TRY to pick the positives out of this and it wouldn’t be long before you’re down to the fact that the pitch was in superb nick and the sun shone.
Optimists would say that London are two losses out of two games from the league having played the two best sides in Division Four. They may have a point: Limerick were last season’s All-Ireland quarter-finalists and Fermanagh’s players were always going to up their productivity once the greatest footballer of the modern era signed up as their supervisor.
Yet, where last week’s defeat was qualified by London having been down to 14 men for much of the game on Shannonside, this Sunday gone had no such mitigating factor.
On their first home appearance of the year, with an FBD League campaign in the bank, London were beaten out the gate. To put it any milder is to patronise the Exiles.
Eight months ago, they beat Fermanagh in the Championship by six points. They lost by 12 here, a swing of 18 points, 2.25 a month if you’re into stats.
All that’s said and written about London’s progress overlooks the fact that everybody else is making progress too; the GAA world isn’t standing still admiring the efforts of the boys across the water. The world is spinning and is no longer interested in last summer.
Unless they are to get to the pace of the new season, London risk relinquishing the ground they’ve worked so hard to make.
A certain sluggishness is evident, manifest in the 17 minutes it took the home side to register a score in the first half and the 19 required to break their duck in the second.
In the meantime, Fermanagh, sharp and full of purpose, had raced into a lead of 0-5 to nothing and, after the break, 1-12 to 0-5 after the score had been 0-5 to 1-9 at half-time.
Where the Ernesiders moved the ball crisply before hitting dangerman Seamus Quigley at full-forward, London laboured and displayed little in the way of thought or imagination. Time and again the ball was carried into contact in the congested centre of the field. Runners had few options and were picked off by energetic, aggressive defenders.
Yet, often London’s inside attack were two-on-two against the Fermanagh defence. An early angled ball would at least have given the visiting full-back line something to think about.
And, more than once, ball-carriers in white failed to look up and spot a run from a colleague in space on the other side of the pitch.
Another concern for London is their lack of a clinical nature. Nine points are unlikely to win a game. 12 wides, and a chance-conversion rate of less than 50 per cent is likely to go a long way to ensuring that you lose.
Early in the second half, London got a foothold at centrefield and applied some pressure on the Fermanagh defence. However, five wides in the first 10 minutes of the half scuppered any chance of a comeback because, at the other end, Fermanagh kept the scoreboard moving through the likes of Paul Ward, Shane Lyons and the ever-threatening Quigley.
London’s best spell was in the second quarter. After failing to register in the first 17 minutes, they scored four points in six minutes, on target were Seamus Hannon, Mark Gottsche (twice) and Eoin O’Neill. This narrowed the gap to 0-6 to 0-4 and showed that London do have a higher gear.
Finding that gear and staying in it for prolonged periods of the game is the problem. Their momentum was broken by a pair of points from Eoin Donnelly and Barry Mulrone in the 26th and 31st minutes. And two minutes before the break Ward was taken down by Sean McVeigh in the large square. Quigley sent Declan Traynor the wrong way with the penalty.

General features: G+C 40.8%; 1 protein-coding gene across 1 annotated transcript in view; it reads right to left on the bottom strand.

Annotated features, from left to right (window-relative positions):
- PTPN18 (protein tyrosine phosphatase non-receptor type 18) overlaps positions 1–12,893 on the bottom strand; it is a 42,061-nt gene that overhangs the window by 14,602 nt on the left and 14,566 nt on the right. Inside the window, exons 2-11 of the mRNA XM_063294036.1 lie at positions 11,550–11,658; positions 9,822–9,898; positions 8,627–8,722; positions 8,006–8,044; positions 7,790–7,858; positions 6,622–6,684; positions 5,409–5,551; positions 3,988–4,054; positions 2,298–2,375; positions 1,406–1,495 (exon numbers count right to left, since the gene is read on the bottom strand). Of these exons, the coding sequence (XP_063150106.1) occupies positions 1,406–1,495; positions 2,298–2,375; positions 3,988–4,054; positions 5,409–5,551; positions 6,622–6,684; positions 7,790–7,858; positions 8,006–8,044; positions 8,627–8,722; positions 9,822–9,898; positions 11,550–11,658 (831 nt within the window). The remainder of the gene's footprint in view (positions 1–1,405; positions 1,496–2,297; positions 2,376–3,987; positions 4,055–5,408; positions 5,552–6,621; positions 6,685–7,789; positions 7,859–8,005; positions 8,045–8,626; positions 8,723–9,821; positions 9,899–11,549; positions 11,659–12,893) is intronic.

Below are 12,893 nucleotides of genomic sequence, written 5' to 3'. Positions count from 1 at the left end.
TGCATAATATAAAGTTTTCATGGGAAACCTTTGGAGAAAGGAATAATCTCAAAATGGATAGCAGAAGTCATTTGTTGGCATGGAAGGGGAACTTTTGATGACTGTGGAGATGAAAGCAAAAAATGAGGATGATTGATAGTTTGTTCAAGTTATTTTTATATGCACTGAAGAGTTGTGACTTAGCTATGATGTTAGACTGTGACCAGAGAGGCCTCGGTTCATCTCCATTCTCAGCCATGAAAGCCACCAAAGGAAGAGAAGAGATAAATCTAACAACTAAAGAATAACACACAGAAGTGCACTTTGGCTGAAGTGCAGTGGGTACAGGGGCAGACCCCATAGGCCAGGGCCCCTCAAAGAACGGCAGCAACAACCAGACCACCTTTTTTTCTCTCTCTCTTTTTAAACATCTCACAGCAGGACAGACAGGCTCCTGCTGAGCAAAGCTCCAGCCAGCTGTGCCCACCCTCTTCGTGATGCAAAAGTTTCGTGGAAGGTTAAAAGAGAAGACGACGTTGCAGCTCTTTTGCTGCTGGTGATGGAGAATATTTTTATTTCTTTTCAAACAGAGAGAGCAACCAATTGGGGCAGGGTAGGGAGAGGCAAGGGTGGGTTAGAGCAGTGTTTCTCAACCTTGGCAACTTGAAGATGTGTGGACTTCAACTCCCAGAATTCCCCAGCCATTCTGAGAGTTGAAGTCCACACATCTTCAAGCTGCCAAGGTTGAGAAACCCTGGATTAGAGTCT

A seven-point deficit was unlikely to be recovered. London toiled in the second half but the Ulster side were always a comfortable few lengths ahead of the chasers. A sublime goal from Ryan Keenan in the 67th minute gave the scoreboard a stark appearance.
Best for London were Mark Gottsche, who contributed two points – one a thumping drive after a run through midfield – Seamus Hannon and Sean McVeigh, who battled well despite giving away the penalty.
Fermanagh, though, were moving at a different speed all over the field. Who knows, perhaps an early-season slap like the one administered on Sunday was required. There’s been a lot of talk around this London team – though not from the players and management, to be fair – that they would win more League games than they’d lose and then beat emigration-decimated Leitrim in the summer. This was seen in some optimistic quarters as a given; some kind of natural progression or rite of passage.
Now that fantasy has been laid bare. It’ll take more than a plane-load or two of footballers touching down at Heathrow to keep things moving in the right direction for London. A far higher level of performance than this is required to match – let alone build on – the achievements of last season.
London: D Traynor; S Hannon, S Bradshaw, D McGreevy; T Gaughan, S Mulligan, J Scanlon; S McVeigh, A Raftery; C McCallion, S Kelly, M Mullins; P McGoldrick, M Gottsche, E O’Neill. Subs: F McVey for Mullins (31), N Burke for Gaughan (HT), F Niblock for McGoldrick (HT), E Mageegan for Raftery (45), L Colfer for O’Neill (62).
Fermanagh: R Gallagher; N Bogue, B Owens, J Woods; C Quigley, R McCluskey, B Mulrone; E Donnelly, J Sherry; D Keenan, S Lyons, T Corrigan; P Ward, Seamus Quigley, Sean Quigley. Subs: M Little for Sean Quigley (HT), R Keenan for Corrigan (52), M Jones for Woods (60), P Cosgrove for Bogue (69), B Maguire for Ward (69).
SCORERS: London: Gottsche, O’Neill (2f), Kelly 0-2 each, Hannon, McVeigh, McVey 0-1 each.
Fermanagh: Seamus Quigley 1-5 (1-0 pen, 1 ’45, 1f), Keenan 1-0, Ward (1 free), C Quigley, Mulrone 0-2 each, Sean Quigley, Corrigan, Donnelly, Lyons 0-1 each.
Referee: Padraig O’Sullivan (Kerry)